To facilitate the manufacturing of flying taxis, Joby Aviation said it was investing up to $500 million to build a new factory dedicated to the mass construction of flying taxis in Dayton, Ohio. (Related: Would you ride in a drone? Self-flying taxi will have parachutes but no driver.)
The chosen site is a 140-acre plot of land near the Dayton International Airport and it is set to be the first serial production location for the company. This would also move the company away from its prototype manufacturing and testing facility in San Jose, California.
Once completed, this new manufacturing facility is expected to support the creation of up to 2,000 jobs and be able to produce up to 500 cutting-edge electric vertical take-off and landing (eVTOL) aircraft annually.
The new facility at Dayton is expected to be provided enough land to build up to two million square feet of manufacturing space.
Construction of the new manufacturing facility is expected to begin in 2024, and Joby Aviation expects to start the hiring process before the end of the year and has already begun encouraging people both inside and outside the state to apply for roles.
Joby Aviation has been flying full-scale prototype aircraft since 2017. It unveiled its first production-representative aircraft in June – an eVTOL that can fit four passengers and a pilot. Company founder and CEO JoeBen Bevirt said the company is "ramping up the testing team aggressively" so that it can conduct the thousands of additional tests and evaluations necessary to receive certification from the Federal Aviation Administration (FAA).
Joby Aviation executives noted that the decision to build the manufacturing facility in Dayton followed an "extensive competitive site selection process." The company did admit that the state government, along with several other political organizations, have offered up to $325 million in incentives and benefits for the development of the Dayton site.
Furthermore, Joby Aviation said the agreement to construct the facility in Dayton is still contingent upon "standard due diligence, state and local approvals of incentives, permitting and other legal and regulatory matters as customarily accompany such investment projects."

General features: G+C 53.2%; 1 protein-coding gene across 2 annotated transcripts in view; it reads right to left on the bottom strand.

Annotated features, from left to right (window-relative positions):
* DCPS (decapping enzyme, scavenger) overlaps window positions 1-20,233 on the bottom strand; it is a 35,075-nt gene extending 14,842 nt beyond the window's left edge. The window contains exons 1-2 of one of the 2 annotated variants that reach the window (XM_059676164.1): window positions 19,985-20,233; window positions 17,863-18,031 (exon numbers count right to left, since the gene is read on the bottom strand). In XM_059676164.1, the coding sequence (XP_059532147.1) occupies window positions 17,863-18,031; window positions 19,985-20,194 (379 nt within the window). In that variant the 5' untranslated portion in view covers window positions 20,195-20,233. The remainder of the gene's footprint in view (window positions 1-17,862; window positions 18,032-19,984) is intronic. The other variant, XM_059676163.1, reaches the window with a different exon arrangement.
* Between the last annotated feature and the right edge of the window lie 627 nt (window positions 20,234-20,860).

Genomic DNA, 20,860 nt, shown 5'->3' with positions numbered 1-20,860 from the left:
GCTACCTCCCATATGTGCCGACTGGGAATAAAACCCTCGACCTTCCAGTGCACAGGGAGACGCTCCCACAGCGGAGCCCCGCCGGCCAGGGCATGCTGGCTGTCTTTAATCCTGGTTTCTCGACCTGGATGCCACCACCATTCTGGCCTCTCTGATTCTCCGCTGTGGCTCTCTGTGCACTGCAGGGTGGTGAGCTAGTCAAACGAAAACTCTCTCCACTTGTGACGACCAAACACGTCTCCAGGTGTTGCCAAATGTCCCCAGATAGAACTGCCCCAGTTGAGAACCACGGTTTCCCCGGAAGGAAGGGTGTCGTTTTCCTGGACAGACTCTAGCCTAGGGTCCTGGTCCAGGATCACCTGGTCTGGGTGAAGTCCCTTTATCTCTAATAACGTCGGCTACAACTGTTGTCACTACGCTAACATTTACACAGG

Ohio Gov. Mike DeWine announced the partnership with Joby Aviation on Sept. 18, adding that it could bring up to a billion dollars to the Buckeye State.
"Ohio's legacy in aviation leadership begins with the Wright Brothers and continues now with Joby Aviation, as they launch a new era in advanced aviation manufacturing and aerial mobility in Dayton," said DeWine, referencing Orville and Wilbur Wright, the brothers who invented and flew the first engine-powered aircraft.
"The aircraft that will roll off Joby Ohio's production lines will redefine urban transportation and contribute to a transformational change in the way people and goods travel," he added. "We welcome Joby and celebrate the new chapter of air mobility history that will be made here in Ohio, the heart of aviation and aerospace."
"We're building the future of aviation right where it all started, in Dayton, Ohio," said Bevirt. "The Wright Brothers harnessed revolutionary technology of their time to open up the skies, and we intend to do the same."
In a separate interview, DeWine noted how excited he was about the development of air taxis.
"We find this very, very exciting, not only for the direct jobs and indirect jobs it's going to create," said DeWine. "It's a signal to people that Ohio is looking to the future. This is a big deal for us."
Joby Aviation further noted the fact that Dayton is home to the Wright-Patterson Air Force Base and is the headquarters of the United States Air Force Research Laboratories, both of which have played a "key role" in supporting the company's development.
Learn more about innovative vehicles at FlyingCars.news.
Watch Josh Kincaid of "The Talking Hedge" podcast touching on how the FAA plans to allow flying taxis in the United States by 2028.